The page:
Hawaii Volcanoes BioBlitz: Singing a Song of Earth

View of an 'i'iwi bird on akala or Hawaiian raspberry. Photograph by Chris Johns/National Geographic Creative.

More than a thousand scientists, explorers, grade school students, and members of the public will swarm across the volcanoes, forests and shoreline of the Hawai’i Volcanoes National Park next week, seeking to catalog every species they kind find. The ninth in a series of annual BioBlitzes hosted by the National Park Service and the National Geographic Society, the 2015 event is expected to be a celebration of biodiversity and Polynesian culture, a spiritual and scientific look at nature, and a teaching moment for all that there still is time to repair and appreciate our bonds with the Earth.

The concept of an annual BioBlitz in the run-up to the 2016 celebration of the 100th anniversary of the founding of the U.S. National Park Service was the brainchild of John Francis, National Geographic Vice President for Research, Conservation and Exploration. In this interview he talks about what’s so special about the BioBlitz in Hawaii and how everyone can use the experience, even by participating remotely, to find what the Earth means to them.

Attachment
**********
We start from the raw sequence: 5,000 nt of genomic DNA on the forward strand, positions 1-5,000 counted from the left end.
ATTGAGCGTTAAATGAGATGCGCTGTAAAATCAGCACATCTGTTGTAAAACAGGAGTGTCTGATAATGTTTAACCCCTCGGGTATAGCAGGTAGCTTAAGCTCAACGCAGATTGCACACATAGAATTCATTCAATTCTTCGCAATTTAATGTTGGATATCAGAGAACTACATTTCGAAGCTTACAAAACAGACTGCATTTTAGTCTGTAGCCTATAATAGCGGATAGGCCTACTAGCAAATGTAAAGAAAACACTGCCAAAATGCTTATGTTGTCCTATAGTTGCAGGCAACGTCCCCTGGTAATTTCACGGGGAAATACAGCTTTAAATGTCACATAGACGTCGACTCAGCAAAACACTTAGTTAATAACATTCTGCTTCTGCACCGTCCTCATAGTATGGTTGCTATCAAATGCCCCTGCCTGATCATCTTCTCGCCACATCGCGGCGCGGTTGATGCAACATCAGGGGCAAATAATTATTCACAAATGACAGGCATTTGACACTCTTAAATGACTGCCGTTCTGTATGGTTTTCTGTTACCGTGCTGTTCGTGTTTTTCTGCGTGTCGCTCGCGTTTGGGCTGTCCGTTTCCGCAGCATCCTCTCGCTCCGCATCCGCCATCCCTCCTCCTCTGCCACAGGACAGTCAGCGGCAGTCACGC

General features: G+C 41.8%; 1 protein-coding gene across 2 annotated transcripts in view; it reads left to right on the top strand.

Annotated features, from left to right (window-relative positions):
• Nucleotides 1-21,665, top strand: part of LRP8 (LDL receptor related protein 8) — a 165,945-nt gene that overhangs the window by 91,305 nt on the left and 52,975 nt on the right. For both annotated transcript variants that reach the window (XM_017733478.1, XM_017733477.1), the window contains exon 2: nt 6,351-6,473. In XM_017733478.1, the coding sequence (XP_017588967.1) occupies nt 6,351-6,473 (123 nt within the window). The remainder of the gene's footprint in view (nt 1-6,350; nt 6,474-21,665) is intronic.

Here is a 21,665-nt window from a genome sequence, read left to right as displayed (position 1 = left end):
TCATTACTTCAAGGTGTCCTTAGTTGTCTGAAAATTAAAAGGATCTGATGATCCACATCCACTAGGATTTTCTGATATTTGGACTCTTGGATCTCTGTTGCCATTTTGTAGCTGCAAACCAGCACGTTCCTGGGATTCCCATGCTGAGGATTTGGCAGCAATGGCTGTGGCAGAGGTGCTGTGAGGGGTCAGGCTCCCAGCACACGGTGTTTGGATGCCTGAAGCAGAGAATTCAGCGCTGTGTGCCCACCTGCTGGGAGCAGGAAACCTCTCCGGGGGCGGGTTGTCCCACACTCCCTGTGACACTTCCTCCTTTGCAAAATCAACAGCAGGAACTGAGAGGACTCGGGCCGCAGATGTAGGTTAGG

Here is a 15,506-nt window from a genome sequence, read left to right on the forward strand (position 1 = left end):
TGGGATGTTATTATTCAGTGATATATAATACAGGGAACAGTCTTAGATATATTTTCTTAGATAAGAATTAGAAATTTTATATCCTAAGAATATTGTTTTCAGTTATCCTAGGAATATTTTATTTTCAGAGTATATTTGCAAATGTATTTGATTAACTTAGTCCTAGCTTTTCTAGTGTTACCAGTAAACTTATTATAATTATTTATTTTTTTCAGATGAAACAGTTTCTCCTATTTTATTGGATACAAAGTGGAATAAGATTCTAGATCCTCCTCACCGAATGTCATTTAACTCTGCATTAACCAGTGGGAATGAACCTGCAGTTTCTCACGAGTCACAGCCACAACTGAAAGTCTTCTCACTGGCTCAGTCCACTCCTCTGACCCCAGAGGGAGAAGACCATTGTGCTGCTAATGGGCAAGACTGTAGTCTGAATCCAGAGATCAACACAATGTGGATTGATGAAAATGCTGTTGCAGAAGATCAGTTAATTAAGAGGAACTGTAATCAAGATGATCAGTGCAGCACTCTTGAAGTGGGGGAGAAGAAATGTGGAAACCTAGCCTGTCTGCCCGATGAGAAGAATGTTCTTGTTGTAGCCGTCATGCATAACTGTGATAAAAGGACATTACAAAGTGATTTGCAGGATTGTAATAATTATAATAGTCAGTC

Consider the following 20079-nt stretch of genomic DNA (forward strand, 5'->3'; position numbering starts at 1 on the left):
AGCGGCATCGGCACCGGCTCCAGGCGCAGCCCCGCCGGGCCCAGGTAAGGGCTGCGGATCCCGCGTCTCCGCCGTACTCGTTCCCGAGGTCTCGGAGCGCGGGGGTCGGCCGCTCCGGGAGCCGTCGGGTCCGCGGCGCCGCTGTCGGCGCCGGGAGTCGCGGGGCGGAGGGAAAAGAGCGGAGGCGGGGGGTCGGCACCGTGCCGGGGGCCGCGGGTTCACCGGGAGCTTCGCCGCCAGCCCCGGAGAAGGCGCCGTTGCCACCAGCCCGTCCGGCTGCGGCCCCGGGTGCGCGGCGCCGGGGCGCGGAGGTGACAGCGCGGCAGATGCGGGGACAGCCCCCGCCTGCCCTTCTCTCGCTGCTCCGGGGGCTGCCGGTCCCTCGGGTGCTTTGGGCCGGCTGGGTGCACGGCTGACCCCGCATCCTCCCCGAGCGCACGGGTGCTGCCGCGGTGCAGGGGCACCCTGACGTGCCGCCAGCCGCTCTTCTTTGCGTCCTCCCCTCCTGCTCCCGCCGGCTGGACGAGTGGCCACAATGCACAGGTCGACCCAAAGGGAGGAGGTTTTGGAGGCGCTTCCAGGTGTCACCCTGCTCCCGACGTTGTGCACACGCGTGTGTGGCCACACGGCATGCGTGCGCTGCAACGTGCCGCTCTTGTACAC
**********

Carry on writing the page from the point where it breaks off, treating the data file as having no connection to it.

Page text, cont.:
View of an ‘i’iwi bird on akala or Hawaiian raspberry. Photograph by Chris Johns/National Geographic Creative.

David Braun: This is the ninth BioBlitz in the series in the run-up to next year’s National Park Service centennial. Is there anything special about this one?

John Francis: We were hoping to do a BioBlitz in a highly diverse tropical setting, and of course there is Hawaii and the Virgin Islands to choose from. We were pleased that it could be Hawaii. But as we started developing the BioBlitz, we realized that the great opportunity is not with the highly biodiverse aspect of Hawaii so much as the cultural message that is tied to the land. We’re learning about the way Hawaiians, and people in general, can be closely —> Read More

facebooktwittergoogle_plusredditpinterestlinkedinmail